It is hard to imagine that Russian polls and surveys could paint authentic images of viewpoints during wartime. When Russians are asked if they support the war—whether by an independent or state sociological agency—open articulation of anti-war sentiments can lead to significant fines or imprisonment, so answers are guarded. This condition casts shadows over discernments of mass support or indifference.
Arguably, some Russian polls became instrumental for governmental legitimation by showing Russians widely accepted the invasion. Some showed the rising popularity of President Vladimir Putin, while others demonstrated his popularity was not dependent on anything at all (not even high food inflation, economic stagnation, inferior military planning, or geopolitical failure). This manifested public support serves Putin’s goal to stay in power, despite his terrific miscalculations on February 24. Other probes revealed that up to 20 percent of Russians might be openly against the war—an important group of brave citizens, significant considering the heavy propaganda and potential imprisonment for anti-war remarks.
Most observers mention three groups of Russians: those who support the war, the few who are openly against it (the size of this group is usually estimated by pollsters), and those who are indifferent. I argue that it is important to consider that reluctance to answer polls can come not just from indifference but also from fear, and therefore we need to look at the silent ones more closely—the ordinary people who are accused of indifference rather than the activists. But how to approach them in a war context? A qualitative-leaning approach can thus offer further meaning. Participant observation, in-depth interviews, and autoethnography can offer valuable hidden views and processes in repressive societies such as Russia’s. Even if precise estimates are naturally elusive, my sense is that selective social memory and self-censorship remain robust in Russia.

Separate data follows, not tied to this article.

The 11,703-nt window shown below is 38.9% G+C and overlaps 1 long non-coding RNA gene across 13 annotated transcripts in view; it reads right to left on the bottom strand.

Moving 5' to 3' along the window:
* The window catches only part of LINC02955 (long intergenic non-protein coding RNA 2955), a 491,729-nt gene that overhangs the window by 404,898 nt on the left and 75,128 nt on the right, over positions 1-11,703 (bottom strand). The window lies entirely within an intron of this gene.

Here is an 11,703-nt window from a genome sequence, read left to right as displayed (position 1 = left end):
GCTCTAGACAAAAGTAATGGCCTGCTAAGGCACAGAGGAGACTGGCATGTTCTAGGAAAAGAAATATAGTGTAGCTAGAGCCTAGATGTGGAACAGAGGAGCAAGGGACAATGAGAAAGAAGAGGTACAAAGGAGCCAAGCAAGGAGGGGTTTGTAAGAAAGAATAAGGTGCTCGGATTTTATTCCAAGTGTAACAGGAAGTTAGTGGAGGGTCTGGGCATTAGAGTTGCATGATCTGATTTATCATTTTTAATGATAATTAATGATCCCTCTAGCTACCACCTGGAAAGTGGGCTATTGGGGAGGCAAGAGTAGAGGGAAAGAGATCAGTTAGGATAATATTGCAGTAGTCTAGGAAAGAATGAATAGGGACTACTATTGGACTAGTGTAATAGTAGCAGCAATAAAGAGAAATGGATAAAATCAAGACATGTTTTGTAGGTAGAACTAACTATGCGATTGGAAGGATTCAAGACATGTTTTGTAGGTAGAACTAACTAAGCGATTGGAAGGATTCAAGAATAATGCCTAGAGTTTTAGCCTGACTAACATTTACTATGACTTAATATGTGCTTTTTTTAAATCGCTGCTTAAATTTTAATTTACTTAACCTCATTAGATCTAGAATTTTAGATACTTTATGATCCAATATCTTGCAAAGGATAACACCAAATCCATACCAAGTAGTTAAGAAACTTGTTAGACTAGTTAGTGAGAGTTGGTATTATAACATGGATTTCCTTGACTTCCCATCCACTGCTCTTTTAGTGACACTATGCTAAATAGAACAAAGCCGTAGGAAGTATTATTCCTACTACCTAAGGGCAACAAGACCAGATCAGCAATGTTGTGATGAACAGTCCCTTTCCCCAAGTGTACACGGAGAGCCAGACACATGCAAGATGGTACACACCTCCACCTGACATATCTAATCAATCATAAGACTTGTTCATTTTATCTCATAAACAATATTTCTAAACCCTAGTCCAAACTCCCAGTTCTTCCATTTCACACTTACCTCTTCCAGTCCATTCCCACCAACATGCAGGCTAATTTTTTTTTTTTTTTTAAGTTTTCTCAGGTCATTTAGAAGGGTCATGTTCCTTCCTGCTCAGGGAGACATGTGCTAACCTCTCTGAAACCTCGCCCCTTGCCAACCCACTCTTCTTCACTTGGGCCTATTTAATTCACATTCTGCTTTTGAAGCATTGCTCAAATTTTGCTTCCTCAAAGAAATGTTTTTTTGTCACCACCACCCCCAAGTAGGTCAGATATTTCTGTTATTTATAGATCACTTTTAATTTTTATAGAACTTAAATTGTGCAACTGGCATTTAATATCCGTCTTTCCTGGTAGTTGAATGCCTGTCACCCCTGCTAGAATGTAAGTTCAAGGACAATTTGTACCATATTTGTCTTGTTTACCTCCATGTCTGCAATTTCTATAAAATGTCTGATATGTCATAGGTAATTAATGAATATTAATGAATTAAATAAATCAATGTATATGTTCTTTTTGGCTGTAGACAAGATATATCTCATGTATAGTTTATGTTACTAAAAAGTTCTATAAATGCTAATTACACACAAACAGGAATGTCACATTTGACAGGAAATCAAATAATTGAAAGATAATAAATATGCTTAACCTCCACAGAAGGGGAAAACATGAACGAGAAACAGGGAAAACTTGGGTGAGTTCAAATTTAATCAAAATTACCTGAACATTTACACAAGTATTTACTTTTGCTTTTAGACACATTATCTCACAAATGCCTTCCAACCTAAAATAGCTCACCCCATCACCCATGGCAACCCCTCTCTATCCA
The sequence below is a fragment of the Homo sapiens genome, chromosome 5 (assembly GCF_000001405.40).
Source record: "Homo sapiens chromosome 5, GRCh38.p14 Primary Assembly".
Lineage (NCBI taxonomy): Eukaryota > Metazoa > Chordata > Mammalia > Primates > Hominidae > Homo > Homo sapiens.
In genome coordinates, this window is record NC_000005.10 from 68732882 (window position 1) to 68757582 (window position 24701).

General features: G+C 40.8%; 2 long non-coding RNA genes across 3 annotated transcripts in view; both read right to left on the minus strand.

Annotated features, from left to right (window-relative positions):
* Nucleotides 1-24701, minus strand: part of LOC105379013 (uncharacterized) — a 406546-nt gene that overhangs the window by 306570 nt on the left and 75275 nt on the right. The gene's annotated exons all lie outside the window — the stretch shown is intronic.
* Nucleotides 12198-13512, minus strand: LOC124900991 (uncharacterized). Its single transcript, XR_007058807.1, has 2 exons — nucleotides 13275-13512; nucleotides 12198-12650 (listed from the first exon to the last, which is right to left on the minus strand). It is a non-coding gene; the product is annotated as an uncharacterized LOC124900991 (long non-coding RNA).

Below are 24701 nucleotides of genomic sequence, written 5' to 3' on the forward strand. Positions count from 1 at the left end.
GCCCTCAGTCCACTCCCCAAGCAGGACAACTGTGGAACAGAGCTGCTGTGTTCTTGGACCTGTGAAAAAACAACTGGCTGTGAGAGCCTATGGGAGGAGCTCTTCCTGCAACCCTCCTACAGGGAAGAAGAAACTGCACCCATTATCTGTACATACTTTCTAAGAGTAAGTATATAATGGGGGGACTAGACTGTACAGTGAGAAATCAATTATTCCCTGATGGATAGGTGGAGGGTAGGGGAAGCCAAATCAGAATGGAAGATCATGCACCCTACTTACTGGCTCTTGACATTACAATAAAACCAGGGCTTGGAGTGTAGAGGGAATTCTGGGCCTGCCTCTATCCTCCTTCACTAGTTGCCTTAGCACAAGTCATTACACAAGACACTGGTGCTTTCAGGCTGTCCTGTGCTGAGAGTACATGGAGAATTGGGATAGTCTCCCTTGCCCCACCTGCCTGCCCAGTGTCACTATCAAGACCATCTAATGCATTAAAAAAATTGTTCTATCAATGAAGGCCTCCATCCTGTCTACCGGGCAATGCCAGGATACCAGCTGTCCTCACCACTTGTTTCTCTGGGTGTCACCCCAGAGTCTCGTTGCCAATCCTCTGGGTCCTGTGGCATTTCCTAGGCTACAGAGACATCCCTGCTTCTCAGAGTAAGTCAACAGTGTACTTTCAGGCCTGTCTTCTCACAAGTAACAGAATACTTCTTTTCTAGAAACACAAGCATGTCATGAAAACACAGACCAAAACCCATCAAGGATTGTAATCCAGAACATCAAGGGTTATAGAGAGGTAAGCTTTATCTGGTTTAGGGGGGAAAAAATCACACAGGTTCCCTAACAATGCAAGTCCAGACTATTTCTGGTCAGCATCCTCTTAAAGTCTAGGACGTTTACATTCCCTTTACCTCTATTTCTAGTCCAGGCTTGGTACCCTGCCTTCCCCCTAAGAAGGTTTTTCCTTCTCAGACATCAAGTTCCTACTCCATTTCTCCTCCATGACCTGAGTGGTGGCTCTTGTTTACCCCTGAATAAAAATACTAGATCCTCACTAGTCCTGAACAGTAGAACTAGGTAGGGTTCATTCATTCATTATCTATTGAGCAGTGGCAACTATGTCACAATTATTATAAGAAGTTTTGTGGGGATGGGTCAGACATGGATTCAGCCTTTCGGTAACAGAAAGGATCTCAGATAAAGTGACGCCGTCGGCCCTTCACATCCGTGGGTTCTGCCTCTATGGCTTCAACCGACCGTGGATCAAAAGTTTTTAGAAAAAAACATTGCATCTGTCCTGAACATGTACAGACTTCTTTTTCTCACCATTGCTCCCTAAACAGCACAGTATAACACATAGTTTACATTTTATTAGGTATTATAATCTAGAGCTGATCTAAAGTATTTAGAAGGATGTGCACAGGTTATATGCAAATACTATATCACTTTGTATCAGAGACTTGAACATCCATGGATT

The Politics of Fear
For Russian officialdom, the results of polls tend to be instruments of propaganda serving to maintain political order, yet social scientists in Russia and abroad continue to use them often. In political science, generally, quantitative methods are considered legitimate, while qualitative research often lacks legitimacy. This domination of quantitative research results in regular reliance on compromised opinion polls. Evaluations of regime support are heavily based on polls despite accompanying reservations about their inadequacy as a method for studying a society at war. Other methods can be useful, such as hearing and collecting narratives via fieldwork.
Russian studies’ long neglect of ethnographic methods could be a reason why this war was so unexpected to many. In a highly repressive context such as Russia, these methods may be more useful due to their holistic and context-oriented orientation, offering a good understanding of how the relationships between people and authorities work. They can explain, for example, why citizens might not be interested in answering pollsters or why they are being hesitant to reveal their preferences even in private in social media communication. Russia’s “politics of fear” had been present long before the war and has touched everyone. Ordinary people, too, are experiencing the effect of repression, although in a somewhat indirect way. This has entailed the suppression of any significant mobilization, widespread social media surveillance, and public awareness of it.